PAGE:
A Japanese district court on Monday sentenced a man to nine years in prison for abducting a teenage girl and holding her captive for two years from March 2014 in eastern Japan.
The Saitama District Court determined that Kabu Terauchi, 25, was fully competent to be held criminally liable, turning down claims made by defense lawyers that he was not able to take full responsibility as he suffered from schizophrenia.
Prosecutors had demanded a 15-year prison term for Terauchi, saying although the accused showed symptoms of autism he was competent to be held criminally liable. The defendant had admitted most of his charges.
Presiding Judge Satomi Matsubara said in the ruling, "The defendant was aware of the illegality of his acts as he made attempts to prevent them from being revealed," such as by attaching a stolen number plate on the car he used to kidnap the girl.
The court also recognized that the girl was held captive for two years, dismissing the defendant's claim that he did not think the period of "monitoring" her in confinement lasted that long.
"The confinement lasted for a significantly long period of time, dealing an unimaginable blow to the victim by depriving her of precious time," the ruling said.
But the presiding judge handed down a prison term shorter than sought by the prosecutors, saying "the physical confinement was moderate" as Terauchi left a window unlocked or went on a trip, leaving the girl at home.
"The victim's account suggested that there was no physical violence or verbal abuse (during the confinement) and the prison term sought by the prosecutors is too severe," Matsubara said.
The ruling was originally scheduled to be handed down last August but was postponed after Terauchi identified himself as "a fairy from the forest" and made strange noises in court.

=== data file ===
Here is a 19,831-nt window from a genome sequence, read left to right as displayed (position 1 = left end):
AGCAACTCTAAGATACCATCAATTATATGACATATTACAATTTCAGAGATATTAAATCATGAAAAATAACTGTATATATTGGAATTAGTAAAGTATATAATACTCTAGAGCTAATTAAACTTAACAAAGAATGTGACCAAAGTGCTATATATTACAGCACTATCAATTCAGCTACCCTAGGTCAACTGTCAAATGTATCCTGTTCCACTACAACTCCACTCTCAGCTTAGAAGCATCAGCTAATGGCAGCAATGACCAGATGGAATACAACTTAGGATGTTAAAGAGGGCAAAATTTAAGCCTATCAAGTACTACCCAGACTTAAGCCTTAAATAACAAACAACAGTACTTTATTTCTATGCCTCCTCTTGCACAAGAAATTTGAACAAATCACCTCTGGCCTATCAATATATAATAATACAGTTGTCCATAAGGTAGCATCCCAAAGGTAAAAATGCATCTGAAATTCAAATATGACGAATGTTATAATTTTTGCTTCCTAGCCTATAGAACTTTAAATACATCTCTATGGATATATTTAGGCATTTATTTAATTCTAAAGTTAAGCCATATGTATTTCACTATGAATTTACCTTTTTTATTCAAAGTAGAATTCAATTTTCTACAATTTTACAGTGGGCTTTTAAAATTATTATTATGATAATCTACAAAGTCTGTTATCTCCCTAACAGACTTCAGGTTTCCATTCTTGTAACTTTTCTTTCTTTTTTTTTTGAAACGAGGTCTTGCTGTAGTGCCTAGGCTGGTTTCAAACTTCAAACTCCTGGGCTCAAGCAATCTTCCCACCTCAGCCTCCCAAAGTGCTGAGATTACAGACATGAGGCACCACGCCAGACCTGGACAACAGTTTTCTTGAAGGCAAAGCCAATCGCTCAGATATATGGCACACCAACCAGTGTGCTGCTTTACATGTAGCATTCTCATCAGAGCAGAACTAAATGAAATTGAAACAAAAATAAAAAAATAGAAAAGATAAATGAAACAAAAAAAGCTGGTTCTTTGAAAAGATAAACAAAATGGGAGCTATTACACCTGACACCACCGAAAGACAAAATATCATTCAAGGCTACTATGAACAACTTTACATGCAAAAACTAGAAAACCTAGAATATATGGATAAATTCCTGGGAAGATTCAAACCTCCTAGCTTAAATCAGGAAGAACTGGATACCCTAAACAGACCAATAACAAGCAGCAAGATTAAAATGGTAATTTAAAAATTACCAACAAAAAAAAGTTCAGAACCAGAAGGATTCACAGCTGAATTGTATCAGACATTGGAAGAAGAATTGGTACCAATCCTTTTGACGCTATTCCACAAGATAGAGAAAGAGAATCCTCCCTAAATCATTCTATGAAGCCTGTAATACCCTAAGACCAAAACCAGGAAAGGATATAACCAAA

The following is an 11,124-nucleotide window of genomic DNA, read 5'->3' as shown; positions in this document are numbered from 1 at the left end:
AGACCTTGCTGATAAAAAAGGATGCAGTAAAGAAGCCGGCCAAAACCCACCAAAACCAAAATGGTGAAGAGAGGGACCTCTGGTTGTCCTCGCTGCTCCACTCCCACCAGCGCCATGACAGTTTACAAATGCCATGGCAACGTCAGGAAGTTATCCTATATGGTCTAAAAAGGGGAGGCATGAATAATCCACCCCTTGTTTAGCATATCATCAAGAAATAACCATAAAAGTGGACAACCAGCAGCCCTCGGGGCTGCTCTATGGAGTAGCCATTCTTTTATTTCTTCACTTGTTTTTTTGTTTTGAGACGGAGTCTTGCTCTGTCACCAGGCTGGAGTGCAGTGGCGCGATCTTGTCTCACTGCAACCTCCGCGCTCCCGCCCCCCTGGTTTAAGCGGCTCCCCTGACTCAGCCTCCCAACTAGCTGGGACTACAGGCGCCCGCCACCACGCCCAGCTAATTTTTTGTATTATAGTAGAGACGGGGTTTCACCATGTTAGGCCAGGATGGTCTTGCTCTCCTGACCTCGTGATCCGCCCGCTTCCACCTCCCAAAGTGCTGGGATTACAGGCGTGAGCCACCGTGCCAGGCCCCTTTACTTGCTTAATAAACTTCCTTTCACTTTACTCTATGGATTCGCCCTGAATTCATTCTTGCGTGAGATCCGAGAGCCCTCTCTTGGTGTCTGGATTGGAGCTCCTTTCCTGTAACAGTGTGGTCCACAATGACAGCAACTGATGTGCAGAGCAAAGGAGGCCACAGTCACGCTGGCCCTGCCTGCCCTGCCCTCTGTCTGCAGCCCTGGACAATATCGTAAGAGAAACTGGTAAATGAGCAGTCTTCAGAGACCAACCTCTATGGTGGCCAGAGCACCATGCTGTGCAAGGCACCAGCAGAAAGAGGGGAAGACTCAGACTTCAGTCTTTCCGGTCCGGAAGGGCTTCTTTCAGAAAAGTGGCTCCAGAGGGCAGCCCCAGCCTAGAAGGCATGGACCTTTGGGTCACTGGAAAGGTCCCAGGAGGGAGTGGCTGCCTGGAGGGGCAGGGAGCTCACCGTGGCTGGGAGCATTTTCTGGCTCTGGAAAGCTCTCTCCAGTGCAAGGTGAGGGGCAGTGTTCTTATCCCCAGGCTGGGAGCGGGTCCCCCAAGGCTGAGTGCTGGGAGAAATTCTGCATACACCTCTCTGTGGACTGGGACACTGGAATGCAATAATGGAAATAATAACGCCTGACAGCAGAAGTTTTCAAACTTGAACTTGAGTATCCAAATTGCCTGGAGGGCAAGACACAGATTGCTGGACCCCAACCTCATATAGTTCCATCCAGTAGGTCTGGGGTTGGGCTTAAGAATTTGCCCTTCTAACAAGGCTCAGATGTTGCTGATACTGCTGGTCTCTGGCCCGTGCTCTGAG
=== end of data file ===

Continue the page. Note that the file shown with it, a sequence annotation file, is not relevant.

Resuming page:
According to the ruling, Terauchi abducted the girl, then a junior high school student, in a car as she was on her way home from school in Asaka, Saitama Prefecture, on March 10, 2014.
Terauchi, a Chiba University student, held her captive first at his apartment in Chiba Prefecture, east of Tokyo, and later in another apartment in the capital's Nakano Ward until March 2016, causing the girl, now 17, to develop severe posttraumatic stress disorder.
On March 27, 2016, the girl managed to escape from Terauchi's apartment in Nakano Ward when she found the door unlocked and made an emergency call to police from a public phone at JR Higashi-Nakano Station.
The accused was found in Shizuoka Prefecture in central Japan the following day after an apparent suicide attempt by slashing his throat with a box cutter. He was arrested after being discharged from hospital.
At the first hearing of his trial in September 2016, Terauchi admitted to kidnapping the girl, but claimed that he only prevented her from fleeing for the first several weeks as he later went out while leaving her at home on her own.
In a subsequent hearing following his psychiatric evaluation, Terauchi maintained that he committed the crime following "instructions sent to my brain."
During the trial Terauchi said he was "very sorry" for the victim but when asked about why he was calling the girl an "examination subject," he said he considered the crime to be an experiment in which he felt he treated the girl as an animal, not as a human being.
The girl still suffers from flashbacks while trying to readjust to society, according to her mother. In a hearing last July, the mother said she wanted Terauchi "to stay in jail for a lifetime."
On Monday morning, around 440 people queued up in front of the court to get a ticket for 20 seats provided to observe the high-profile case.